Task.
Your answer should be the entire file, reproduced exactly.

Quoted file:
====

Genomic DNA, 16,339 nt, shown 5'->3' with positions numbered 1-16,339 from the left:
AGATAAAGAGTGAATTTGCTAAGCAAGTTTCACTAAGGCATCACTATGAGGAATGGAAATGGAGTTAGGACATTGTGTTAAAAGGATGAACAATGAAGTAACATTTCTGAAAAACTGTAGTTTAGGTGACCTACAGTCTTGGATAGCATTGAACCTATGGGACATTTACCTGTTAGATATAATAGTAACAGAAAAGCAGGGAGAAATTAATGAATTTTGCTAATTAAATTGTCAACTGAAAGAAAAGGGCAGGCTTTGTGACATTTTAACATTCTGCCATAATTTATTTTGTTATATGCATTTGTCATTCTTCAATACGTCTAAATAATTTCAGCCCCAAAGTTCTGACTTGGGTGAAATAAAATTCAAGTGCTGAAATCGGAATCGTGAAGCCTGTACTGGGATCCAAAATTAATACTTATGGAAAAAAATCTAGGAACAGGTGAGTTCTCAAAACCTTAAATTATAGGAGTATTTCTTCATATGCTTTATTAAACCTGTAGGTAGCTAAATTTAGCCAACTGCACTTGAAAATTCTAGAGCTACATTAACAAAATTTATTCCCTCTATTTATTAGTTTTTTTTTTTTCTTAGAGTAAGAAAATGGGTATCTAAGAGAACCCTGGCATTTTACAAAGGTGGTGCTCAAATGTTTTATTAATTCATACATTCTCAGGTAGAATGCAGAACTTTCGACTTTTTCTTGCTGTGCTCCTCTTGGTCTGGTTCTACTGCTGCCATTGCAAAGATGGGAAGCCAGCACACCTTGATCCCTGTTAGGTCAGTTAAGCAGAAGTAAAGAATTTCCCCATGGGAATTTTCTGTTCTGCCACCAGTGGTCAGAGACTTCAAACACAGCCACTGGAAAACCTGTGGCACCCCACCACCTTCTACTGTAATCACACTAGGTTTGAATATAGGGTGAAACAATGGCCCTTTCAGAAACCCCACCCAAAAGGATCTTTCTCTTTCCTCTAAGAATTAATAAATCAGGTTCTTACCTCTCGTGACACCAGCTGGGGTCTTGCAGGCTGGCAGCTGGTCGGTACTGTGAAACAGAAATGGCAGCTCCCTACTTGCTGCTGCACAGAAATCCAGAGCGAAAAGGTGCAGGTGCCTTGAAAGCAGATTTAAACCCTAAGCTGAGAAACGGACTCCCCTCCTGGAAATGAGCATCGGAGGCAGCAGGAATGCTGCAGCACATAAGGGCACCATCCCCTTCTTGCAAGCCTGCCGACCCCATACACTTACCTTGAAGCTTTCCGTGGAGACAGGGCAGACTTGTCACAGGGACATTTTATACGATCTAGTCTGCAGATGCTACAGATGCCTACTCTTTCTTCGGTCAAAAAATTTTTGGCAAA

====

Genomic DNA, 16,339 nt, shown 5'->3' with positions numbered 1-16,339 from the left:
AGATAAAGAGTGAATTTGCTAAGCAAGTTTCACTAAGGCATCACTATGAGGAATGGAAATGGAGTTAGGACATTGTGTTAAAAGGATGAACAATGAAGTAACATTTCTGAAAAACTGTAGTTTAGGTGACCTACAGTCTTGGATAGCATTGAACCTATGGGACATTTACCTGTTAGATATAATAGTAACAGAAAAGCAGGGAGAAATTAATGAATTTTGCTAATTAAATTGTCAACTGAAAGAAAAGGGCAGGCTTTGTGACATTTTAACATTCTGCCATAATTTATTTTGTTATATGCATTTGTCATTCTTCAATACGTCTAAATAATTTCAGCCCCAAAGTTCTGACTTGGGTGAAATAAAATTCAAGTGCTGAAATCGGAATCGTGAAGCCTGTACTGGGATCCAAAATTAATACTTATGGAAAAAAATCTAGGAACAGGTGAGTTCTCAAAACCTTAAATTATAGGAGTATTTCTTCATATGCTTTATTAAACCTGTAGGTAGCTAAATTTAGCCAACTGCACTTGAAAATTCTAGAGCTACATTAACAAAATTTATTCCCTCTATTTATTAGTTTTTTTTTTTTCTTAGAGTAAGAAAATGGGTATCTAAGAGAACCCTGGCATTTTACAAAGGTGGTGCTCAAATGTTTTATTAATTCATACATTCTCAGGTAGAATGCAGAACTTTCGACTTTTTCTTGCTGTGCTCCTCTTGGTCTGGTTCTACTGCTGCCATTGCAAAGATGGGAAGCCAGCACACCTTGATCCCTGTTAGGTCAGTTAAGCAGAAGTAAAGAATTTCCCCATGGGAATTTTCTGTTCTGCCACCAGTGGTCAGAGACTTCAAACACAGCCACTGGAAAACCTGTGGCACCCCACCACCTTCTACTGTAATCACACTAGGTTTGAATATAGGGTGAAACAATGGCCCTTTCAGAAACCCCACCCAAAAGGATCTTTCTCTTTCCTCTAAGAATTAATAAATCAGGTTCTTACCTCTCGTGACACCAGCTGGGGTCTTGCAGGCTGGCAGCTGGTCGGTACTGTGAAACAGAAATGGCAGCTCCCTACTTGCTGCTGCACAGAAATCCAGAGCGAAAAGGTGCAGGTGCCTTGAAAGCAGATTTAAACCCTAAGCTGAGAAACGGACTCCCCTCCTGGAAATGAGCATCGGAGGCAGCAGGAATGCTGCAGCACATAAGGGCACCATCCCCTTCTTGCAAGCCTGCCGACCCCATACACTTACCTTGAAGCTTTCCGTGGAGACAGGGCAGACTTGTCACAGGGACATTTTATACGATCTAGTCTGCAGATGCTACAGATGCCTACTCTTTCTTCGGTCAAAAAATTTTTGGCAAA